We’re just going to step back from the progression of the plates today. Before he starts talking about how to stick the other guy, the Wolf Lord of Blades spends a great deal of time explaining his basic principles of martial arts. Lots of great stuff. Wordy, but good. Sandwiched between the wordy bit and the neat pictures he squeezes in a little more information. The one we are going to look at today talks about choosing lines of approach to your enemy. More specifically, he talks about how you should point your sword so you don’t get stabbed.
So you’ve got your sword in hand, and you start to come close to your opponent. Like most people, you feel more comfortable coming in to the inside of their guard. You want to try and figure out how to get them in the space between their sword and their chest. That’s the inside line. The outside line is a bit more wiggly for some people, coming in on the space outside the sword and chest. It’s a less common line, so we deal with the more likely approach first.
That said, we have two lines to initially consider. The first line is the more usual one, and that is the line against the enemies sword. We chose that one because we have to. We’ve moved and are thinking about attacking our opponent on their gooey inside, and they don’t like that. They do the smart thing, and put a piece of steel between us and their gooey bits. Fair enough. It’s the right thing to do. Not so good for us, and now we have to do something about it if we want the gooey bits.
We have to consider two things as we approach: Time and Distance. We have to construct a line of approach to the sword that takes the least time and distance compared to the time and distance it takes our opponent to reach us, or react to our attack. Looking at our opponent, we must predict the path we want to travel on with our sword…and to be an ideal path, it should be a straight line. Our opponent doesn’t want us to have this chance, and will do everything he can to maintain his own line to us, and foul our line. We need to choose a line that accounts for this, and will give us an advantage of time.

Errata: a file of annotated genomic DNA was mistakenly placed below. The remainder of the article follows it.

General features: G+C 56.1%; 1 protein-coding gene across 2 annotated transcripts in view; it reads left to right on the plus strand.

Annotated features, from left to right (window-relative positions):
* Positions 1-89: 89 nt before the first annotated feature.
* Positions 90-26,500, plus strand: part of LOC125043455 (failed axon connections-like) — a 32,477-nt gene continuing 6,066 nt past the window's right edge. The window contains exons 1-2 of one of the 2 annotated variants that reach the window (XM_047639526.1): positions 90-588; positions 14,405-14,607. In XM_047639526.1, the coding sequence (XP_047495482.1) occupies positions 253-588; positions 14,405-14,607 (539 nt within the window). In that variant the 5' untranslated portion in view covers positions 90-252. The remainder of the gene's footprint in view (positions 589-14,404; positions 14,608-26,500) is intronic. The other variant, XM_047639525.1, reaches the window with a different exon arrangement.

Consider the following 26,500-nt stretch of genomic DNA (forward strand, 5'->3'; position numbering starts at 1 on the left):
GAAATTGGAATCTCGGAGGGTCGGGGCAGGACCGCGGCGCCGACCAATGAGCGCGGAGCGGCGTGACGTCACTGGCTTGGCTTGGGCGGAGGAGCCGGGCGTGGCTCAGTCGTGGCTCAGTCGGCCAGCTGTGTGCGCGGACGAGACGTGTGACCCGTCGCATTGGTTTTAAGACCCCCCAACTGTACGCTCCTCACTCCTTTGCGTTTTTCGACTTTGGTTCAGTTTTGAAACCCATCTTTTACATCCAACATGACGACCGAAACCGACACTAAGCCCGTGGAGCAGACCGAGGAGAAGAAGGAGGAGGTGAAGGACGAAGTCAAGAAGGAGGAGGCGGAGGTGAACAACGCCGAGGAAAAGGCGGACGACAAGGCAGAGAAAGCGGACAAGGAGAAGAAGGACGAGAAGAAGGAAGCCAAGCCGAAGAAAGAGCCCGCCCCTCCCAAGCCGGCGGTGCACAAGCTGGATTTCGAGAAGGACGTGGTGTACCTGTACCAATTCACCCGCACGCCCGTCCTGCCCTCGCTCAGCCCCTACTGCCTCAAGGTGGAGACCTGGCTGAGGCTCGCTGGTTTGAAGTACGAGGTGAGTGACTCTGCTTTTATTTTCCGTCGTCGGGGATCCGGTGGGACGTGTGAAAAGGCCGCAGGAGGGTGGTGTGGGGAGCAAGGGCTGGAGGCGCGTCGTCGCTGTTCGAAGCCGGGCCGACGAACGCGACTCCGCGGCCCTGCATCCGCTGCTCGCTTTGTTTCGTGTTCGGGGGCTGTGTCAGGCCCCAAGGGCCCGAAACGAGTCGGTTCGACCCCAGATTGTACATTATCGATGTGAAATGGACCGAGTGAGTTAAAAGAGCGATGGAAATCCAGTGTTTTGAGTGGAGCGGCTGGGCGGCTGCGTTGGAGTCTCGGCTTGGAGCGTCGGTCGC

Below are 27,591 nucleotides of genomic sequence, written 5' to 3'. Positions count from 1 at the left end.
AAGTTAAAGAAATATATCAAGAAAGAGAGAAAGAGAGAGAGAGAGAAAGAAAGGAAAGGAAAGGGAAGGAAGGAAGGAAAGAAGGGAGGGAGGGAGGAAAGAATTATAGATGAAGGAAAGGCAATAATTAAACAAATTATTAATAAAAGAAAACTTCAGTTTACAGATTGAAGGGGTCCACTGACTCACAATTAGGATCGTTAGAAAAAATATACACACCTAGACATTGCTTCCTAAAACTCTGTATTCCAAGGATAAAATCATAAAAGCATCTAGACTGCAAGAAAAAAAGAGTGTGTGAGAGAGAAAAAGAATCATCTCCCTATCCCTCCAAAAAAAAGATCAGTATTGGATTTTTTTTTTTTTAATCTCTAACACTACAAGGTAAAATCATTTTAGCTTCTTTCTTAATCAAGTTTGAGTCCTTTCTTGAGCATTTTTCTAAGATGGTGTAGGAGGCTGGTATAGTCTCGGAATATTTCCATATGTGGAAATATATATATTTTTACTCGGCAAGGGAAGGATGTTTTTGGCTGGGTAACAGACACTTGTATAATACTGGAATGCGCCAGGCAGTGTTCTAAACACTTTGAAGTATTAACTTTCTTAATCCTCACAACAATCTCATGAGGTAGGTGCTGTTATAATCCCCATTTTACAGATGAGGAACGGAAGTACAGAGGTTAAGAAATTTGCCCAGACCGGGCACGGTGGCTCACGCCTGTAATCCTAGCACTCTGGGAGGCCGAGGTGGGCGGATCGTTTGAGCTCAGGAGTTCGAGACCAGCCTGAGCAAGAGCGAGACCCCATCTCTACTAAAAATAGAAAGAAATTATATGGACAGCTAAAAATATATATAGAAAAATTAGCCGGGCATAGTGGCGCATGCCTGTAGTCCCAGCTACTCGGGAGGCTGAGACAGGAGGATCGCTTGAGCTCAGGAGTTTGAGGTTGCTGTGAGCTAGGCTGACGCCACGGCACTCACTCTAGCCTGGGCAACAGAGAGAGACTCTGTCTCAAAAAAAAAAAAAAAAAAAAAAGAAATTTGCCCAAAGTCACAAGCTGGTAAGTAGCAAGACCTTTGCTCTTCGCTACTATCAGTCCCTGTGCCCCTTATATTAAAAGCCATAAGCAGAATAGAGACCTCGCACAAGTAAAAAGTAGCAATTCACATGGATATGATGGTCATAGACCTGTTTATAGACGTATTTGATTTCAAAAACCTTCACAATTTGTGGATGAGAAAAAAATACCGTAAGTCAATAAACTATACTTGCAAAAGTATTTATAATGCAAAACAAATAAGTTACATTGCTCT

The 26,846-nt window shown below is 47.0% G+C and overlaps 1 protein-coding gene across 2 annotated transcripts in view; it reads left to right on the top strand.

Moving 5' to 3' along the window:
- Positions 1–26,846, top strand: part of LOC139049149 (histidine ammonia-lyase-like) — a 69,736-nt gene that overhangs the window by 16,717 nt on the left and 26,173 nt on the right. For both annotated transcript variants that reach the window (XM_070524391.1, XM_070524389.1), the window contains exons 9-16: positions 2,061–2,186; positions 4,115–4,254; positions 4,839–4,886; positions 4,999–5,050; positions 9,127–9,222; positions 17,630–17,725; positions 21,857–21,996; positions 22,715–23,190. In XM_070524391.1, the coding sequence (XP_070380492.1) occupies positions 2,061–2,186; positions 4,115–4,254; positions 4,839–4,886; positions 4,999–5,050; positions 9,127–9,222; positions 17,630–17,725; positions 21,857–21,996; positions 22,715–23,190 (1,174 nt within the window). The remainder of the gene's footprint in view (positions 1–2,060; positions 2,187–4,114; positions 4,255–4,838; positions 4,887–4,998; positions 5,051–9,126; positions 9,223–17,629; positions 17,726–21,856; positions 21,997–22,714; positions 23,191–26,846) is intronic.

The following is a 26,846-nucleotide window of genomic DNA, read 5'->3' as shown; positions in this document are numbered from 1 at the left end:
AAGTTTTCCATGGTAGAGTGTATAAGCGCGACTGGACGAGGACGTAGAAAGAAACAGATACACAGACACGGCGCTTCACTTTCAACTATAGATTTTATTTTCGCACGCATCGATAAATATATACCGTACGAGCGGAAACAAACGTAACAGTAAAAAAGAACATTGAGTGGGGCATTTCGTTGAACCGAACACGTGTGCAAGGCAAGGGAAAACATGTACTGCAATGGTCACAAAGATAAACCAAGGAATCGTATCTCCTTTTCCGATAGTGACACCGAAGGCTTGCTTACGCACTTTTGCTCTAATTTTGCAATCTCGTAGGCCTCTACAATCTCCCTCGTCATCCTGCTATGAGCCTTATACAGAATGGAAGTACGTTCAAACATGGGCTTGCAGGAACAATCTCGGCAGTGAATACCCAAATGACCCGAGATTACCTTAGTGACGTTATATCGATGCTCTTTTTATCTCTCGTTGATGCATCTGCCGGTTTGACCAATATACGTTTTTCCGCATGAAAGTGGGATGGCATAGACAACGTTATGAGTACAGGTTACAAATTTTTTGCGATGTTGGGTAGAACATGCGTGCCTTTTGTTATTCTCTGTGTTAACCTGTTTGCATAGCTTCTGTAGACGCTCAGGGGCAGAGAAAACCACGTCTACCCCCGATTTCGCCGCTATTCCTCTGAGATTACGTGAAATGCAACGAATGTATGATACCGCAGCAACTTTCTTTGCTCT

If our opponent, for whatever reason, doesn’t bother to stick his sword up somewhere useful, then all we have to worry about is distance. We are free to approach and pay the most attention the getting to the correct distance to launch our attack. Obviously, we need to still consider our opponents potential lines and move our sword accordingly, but our trigger to go will come from us just arriving at the right distance, as opposed to arriving at the right distance with the opponent doing the right action.
With all this considered, the Wolf Lord of Blades reminds us to aim appropriately. If the enemies tip is in our face, then his face is the best target. If his tip is aimed at our gooshy bits, then we can aim at his face or his chest. It’s a minor but important detail, and worth keeping in mind. It pays to choose the right level of attack, and as he points out…keeping this in mind will also let us keep the correct height to safely disengage when it’s needed. It’s not uncommon for people to let their hands drift low in the middle of a bout. Professional boxers do it, and so do fencers. Keep your hands up!
The final advice is key. The Wolf Lord of Blades tell us we shouldn’t disengage to attack, but instead disengage to place the strong of our blade on the weak of the opponents. The common flaw in the lessons we’ve already covered can be clearly seen now: Death comes when we take chances. We see a chance to rescue ourselves from a dominating opponent, and we leap in order to grab that brass ring. The Wolf Lord of Blades tells us differently…when your are in a weak position, and have the chance to recover yourself, move to a strong position before you attempt to win. The science and art lies in the positioning. When that is forgotten, you die.